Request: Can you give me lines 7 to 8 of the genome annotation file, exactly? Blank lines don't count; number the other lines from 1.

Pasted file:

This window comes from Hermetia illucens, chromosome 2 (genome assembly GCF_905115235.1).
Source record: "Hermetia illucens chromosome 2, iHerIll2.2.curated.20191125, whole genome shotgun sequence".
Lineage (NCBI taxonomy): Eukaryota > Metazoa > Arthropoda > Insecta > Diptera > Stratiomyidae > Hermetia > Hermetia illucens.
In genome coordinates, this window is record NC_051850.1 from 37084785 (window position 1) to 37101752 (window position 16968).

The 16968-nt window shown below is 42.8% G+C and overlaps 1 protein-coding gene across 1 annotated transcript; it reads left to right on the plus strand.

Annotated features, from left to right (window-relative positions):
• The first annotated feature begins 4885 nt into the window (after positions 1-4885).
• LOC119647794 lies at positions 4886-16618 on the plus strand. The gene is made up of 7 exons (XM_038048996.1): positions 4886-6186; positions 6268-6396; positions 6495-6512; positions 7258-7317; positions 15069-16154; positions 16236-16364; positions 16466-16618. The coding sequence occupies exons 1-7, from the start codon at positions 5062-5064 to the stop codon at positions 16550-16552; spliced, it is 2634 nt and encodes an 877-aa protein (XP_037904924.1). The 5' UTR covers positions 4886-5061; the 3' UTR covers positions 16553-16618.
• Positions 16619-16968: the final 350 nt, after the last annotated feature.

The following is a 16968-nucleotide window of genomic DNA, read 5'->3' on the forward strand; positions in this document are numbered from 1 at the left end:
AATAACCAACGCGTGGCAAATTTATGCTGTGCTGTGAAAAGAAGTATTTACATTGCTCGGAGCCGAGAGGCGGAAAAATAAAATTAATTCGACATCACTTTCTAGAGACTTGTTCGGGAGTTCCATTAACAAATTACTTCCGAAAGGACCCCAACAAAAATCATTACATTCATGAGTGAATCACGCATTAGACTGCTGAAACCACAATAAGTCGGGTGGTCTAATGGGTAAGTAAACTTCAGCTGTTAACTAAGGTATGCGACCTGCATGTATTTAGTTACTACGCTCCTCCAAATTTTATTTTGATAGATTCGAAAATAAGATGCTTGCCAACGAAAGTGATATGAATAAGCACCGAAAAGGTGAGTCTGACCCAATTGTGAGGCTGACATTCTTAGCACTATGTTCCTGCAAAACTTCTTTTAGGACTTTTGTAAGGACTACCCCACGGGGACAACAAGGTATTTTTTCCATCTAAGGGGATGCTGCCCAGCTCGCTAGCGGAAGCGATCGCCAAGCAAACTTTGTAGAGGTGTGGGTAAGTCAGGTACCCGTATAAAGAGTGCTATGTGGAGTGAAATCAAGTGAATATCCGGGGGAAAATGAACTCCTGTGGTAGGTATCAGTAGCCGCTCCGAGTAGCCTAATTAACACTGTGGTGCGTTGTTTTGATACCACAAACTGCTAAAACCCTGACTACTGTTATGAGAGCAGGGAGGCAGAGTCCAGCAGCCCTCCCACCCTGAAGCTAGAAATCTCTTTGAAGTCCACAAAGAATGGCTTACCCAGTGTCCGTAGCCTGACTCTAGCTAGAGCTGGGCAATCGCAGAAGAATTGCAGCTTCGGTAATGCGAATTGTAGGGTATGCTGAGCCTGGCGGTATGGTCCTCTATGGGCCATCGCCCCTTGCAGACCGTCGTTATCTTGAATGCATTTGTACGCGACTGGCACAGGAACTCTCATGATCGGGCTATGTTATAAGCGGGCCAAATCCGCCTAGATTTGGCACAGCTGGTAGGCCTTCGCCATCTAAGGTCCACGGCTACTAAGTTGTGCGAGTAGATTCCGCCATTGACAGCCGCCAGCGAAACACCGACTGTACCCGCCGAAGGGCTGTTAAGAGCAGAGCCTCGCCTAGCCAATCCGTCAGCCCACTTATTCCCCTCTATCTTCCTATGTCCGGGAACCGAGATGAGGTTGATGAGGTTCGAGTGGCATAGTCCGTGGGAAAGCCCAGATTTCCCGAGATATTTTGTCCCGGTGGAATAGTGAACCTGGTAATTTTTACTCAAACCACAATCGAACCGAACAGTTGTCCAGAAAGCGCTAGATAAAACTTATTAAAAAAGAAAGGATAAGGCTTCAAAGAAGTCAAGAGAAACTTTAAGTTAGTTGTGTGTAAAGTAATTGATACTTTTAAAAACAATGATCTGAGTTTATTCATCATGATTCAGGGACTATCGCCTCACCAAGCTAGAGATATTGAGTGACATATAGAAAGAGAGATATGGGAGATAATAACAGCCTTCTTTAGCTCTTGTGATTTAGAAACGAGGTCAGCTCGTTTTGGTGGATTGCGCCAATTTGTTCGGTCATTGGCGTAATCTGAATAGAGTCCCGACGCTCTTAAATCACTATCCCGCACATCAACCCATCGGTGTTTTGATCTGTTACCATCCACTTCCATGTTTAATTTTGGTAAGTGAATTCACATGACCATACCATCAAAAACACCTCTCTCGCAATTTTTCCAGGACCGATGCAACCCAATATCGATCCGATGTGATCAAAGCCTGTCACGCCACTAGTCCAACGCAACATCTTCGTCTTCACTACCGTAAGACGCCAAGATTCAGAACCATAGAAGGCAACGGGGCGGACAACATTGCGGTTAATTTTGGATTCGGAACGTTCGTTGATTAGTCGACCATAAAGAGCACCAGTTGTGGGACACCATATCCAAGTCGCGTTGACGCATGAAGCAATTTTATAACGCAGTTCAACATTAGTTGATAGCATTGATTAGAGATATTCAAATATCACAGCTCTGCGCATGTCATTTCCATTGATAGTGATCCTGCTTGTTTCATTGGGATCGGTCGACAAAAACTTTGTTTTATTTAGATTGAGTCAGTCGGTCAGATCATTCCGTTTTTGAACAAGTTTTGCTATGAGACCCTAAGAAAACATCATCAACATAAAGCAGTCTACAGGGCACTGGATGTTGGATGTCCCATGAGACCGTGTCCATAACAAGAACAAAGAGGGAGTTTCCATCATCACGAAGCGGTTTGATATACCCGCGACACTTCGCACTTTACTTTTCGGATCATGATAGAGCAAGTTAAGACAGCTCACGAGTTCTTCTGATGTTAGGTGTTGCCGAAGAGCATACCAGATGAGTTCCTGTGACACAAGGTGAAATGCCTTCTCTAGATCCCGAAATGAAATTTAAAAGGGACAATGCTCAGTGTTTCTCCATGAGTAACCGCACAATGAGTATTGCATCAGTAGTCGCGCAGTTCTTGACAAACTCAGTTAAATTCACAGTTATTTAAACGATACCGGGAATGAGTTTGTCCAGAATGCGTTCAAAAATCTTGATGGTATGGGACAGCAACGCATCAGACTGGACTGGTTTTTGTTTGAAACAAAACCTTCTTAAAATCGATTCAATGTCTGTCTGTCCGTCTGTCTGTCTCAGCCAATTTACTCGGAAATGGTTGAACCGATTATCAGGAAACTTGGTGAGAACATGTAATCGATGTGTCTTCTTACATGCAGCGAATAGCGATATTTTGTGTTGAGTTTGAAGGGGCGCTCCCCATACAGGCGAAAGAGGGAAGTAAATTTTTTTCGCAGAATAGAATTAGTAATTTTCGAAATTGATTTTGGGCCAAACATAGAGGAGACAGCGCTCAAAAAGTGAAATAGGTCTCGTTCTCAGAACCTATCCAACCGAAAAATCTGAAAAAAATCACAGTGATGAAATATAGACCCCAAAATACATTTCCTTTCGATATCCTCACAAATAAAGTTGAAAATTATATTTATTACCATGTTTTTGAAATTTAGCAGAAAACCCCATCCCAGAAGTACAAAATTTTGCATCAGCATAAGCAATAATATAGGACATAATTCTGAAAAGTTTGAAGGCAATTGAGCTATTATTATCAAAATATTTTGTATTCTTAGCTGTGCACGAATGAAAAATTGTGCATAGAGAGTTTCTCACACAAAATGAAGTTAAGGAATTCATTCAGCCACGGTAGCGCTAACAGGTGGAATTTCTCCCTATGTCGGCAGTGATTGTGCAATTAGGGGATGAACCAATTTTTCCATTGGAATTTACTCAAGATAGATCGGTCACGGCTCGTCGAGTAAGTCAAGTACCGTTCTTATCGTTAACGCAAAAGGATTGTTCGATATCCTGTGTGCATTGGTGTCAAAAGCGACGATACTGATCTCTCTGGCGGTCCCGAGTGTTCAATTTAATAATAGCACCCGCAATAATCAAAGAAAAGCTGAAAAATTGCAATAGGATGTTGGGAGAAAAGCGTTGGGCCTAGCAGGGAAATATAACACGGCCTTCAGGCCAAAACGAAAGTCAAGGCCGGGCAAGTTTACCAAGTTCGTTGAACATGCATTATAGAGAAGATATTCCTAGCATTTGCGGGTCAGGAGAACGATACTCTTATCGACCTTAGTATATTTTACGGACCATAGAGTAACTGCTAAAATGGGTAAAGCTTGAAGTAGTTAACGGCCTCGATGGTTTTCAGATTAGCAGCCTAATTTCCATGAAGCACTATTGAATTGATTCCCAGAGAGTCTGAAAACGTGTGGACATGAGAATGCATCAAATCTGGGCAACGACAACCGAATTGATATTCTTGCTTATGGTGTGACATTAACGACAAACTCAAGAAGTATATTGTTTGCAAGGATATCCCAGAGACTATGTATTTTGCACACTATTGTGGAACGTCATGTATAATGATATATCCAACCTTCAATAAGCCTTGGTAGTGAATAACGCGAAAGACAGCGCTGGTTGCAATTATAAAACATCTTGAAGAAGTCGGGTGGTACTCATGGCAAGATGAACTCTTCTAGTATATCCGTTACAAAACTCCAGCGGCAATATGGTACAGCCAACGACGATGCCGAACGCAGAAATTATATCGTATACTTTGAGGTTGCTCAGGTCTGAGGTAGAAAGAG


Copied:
• The first annotated feature begins 4885 nt into the window (after positions 1-4885).
• LOC119647794 lies at positions 4886-16618 on the plus strand. The gene is made up of 7 exons (XM_038048996.1): positions 4886-6186; positions 6268-6396; positions 6495-6512; positions 7258-7317; positions 15069-16154; positions 16236-16364; positions 16466-16618. The coding sequence occupies exons 1-7, from the start codon at positions 5062-5064 to the stop codon at positions 16550-16552; spliced, it is 2634 nt and encodes an 877-aa protein (XP_037904924.1). The 5' UTR covers positions 4886-5061; the 3' UTR covers positions 16553-16618.